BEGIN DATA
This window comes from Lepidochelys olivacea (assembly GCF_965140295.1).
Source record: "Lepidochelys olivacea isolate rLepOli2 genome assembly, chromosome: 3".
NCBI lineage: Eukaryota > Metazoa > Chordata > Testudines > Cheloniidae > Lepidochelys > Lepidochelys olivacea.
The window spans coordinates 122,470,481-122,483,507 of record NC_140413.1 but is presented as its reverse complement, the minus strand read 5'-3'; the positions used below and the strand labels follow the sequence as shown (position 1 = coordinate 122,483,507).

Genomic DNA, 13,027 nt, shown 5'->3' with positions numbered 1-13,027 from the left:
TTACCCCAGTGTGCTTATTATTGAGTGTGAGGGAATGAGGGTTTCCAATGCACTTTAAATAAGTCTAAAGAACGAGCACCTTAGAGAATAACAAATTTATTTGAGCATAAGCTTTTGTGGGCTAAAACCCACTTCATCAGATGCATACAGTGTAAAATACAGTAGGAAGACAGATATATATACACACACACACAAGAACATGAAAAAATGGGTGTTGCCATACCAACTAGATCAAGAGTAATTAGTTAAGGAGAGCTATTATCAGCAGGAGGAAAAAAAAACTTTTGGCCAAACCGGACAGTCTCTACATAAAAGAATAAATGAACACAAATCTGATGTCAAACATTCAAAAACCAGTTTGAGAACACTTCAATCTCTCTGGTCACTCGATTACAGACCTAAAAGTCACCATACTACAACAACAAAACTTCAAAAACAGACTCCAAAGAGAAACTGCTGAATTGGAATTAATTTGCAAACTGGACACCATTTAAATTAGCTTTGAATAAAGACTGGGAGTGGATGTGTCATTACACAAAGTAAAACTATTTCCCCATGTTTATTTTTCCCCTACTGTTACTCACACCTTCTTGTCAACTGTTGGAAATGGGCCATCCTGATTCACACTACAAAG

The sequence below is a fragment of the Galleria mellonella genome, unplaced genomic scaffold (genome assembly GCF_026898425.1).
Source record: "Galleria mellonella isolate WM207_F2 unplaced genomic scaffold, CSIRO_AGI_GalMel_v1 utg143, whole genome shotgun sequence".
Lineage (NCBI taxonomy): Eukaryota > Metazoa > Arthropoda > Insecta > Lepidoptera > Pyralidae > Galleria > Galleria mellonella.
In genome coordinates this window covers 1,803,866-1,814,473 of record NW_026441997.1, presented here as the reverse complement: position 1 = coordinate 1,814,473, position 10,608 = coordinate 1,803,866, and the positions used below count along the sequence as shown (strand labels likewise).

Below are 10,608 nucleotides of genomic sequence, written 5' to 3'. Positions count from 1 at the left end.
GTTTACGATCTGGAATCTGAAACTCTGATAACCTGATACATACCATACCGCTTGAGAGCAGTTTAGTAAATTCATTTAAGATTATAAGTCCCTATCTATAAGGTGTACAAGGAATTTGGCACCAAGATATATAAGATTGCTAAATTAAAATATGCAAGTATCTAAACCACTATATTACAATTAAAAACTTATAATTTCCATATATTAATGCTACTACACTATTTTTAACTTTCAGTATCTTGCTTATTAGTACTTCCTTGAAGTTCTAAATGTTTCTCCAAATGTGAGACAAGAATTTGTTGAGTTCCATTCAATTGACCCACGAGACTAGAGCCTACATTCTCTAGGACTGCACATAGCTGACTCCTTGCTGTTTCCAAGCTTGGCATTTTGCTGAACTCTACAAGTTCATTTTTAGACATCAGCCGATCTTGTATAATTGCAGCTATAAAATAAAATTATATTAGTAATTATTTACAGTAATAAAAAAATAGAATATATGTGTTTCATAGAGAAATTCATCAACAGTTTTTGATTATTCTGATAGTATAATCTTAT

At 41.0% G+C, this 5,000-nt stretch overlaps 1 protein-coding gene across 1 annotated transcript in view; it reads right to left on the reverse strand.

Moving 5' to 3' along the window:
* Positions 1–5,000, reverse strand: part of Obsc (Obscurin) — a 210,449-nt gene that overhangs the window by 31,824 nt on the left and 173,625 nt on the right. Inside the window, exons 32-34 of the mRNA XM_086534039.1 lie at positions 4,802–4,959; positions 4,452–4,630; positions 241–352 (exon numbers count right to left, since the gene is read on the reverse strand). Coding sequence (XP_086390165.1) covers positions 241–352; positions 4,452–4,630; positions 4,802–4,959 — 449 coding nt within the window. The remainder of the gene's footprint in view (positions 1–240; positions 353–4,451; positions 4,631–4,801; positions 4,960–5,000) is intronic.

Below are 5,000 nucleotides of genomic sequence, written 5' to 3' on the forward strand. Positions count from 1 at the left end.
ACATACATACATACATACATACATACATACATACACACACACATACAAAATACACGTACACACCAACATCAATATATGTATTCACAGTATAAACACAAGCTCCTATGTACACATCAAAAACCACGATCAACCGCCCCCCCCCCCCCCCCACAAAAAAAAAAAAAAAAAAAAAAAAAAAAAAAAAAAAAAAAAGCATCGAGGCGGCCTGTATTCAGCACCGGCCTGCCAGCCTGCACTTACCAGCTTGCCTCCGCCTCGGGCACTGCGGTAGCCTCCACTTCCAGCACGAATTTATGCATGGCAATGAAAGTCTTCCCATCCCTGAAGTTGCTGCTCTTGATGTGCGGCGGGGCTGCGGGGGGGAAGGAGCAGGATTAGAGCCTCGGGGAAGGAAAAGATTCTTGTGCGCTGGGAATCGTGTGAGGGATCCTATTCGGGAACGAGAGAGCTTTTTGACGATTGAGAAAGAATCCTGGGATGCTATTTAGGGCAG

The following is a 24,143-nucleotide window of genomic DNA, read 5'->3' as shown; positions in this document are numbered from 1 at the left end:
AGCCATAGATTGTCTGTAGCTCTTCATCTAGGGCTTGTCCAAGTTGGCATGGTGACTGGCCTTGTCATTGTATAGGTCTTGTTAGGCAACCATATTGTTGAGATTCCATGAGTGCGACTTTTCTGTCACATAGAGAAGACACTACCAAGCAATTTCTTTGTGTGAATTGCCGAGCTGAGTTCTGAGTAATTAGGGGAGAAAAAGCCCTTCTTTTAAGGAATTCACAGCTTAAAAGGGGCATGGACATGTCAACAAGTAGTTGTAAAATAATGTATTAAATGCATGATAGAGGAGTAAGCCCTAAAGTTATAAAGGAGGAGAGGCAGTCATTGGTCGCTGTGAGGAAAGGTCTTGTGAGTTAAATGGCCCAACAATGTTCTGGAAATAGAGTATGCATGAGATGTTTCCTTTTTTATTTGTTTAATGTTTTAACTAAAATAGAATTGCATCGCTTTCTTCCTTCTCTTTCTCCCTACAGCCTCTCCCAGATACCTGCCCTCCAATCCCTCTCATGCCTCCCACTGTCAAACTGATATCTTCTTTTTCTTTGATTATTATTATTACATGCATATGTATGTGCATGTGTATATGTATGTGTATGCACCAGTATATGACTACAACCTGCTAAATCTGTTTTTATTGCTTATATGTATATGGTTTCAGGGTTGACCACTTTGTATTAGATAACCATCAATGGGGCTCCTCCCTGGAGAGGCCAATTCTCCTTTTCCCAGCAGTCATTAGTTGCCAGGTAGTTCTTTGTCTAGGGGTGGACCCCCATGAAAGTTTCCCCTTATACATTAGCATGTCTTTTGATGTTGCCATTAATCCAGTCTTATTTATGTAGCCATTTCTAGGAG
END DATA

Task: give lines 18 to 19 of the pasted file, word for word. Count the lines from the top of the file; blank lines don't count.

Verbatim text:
The following is a 24,143-nucleotide window of genomic DNA, read 5'->3' as shown; positions in this document are numbered from 1 at the left end:
AGCCATAGATTGTCTGTAGCTCTTCATCTAGGGCTTGTCCAAGTTGGCATGGTGACTGGCCTTGTCATTGTATAGGTCTTGTTAGGCAACCATATTGTTGAGATTCCATGAGTGCGACTTTTCTGTCACATAGAGAAGACACTACCAAGCAATTTCTTTGTGTGAATTGCCGAGCTGAGTTCTGAGTAATTAGGGGAGAAAAAGCCCTTCTTTTAAGGAATTCACAGCTTAAAAGGGGCATGGACATGTCAACAAGTAGTTGTAAAATAATGTATTAAATGCATGATAGAGGAGTAAGCCCTAAAGTTATAAAGGAGGAGAGGCAGTCATTGGTCGCTGTGAGGAAAGGTCTTGTGAGTTAAATGGCCCAACAATGTTCTGGAAATAGAGTATGCATGAGATGTTTCCTTTTTTATTTGTTTAATGTTTTAACTAAAATAGAATTGCATCGCTTTCTTCCTTCTCTTTCTCCCTACAGCCTCTCCCAGATACCTGCCCTCCAATCCCTCTCATGCCTCCCACTGTCAAACTGATATCTTCTTTTTCTTTGATTATTATTATTACATGCATATGTATGTGCATGTGTATATGTATGTGTATGCACCAGTATATGACTACAACCTGCTAAATCTGTTTTTATTGCTTATATGTATATGGTTTCAGGGTTGACCACTTTGTATTAGATAACCATCAATGGGGCTCCTCCCTGGAGAGGCCAATTCTCCTTTTCCCAGCAGTCATTAGTTGCCAGGTAGTTCTTTGTCTAGGGGTGGACCCCCATGAAAGTTTCCCCTTATACATTAGCATGTCTTTTGATGTTGCCATTAATCCAGTCTTATTTATGTAGCCATTTCTAGGAG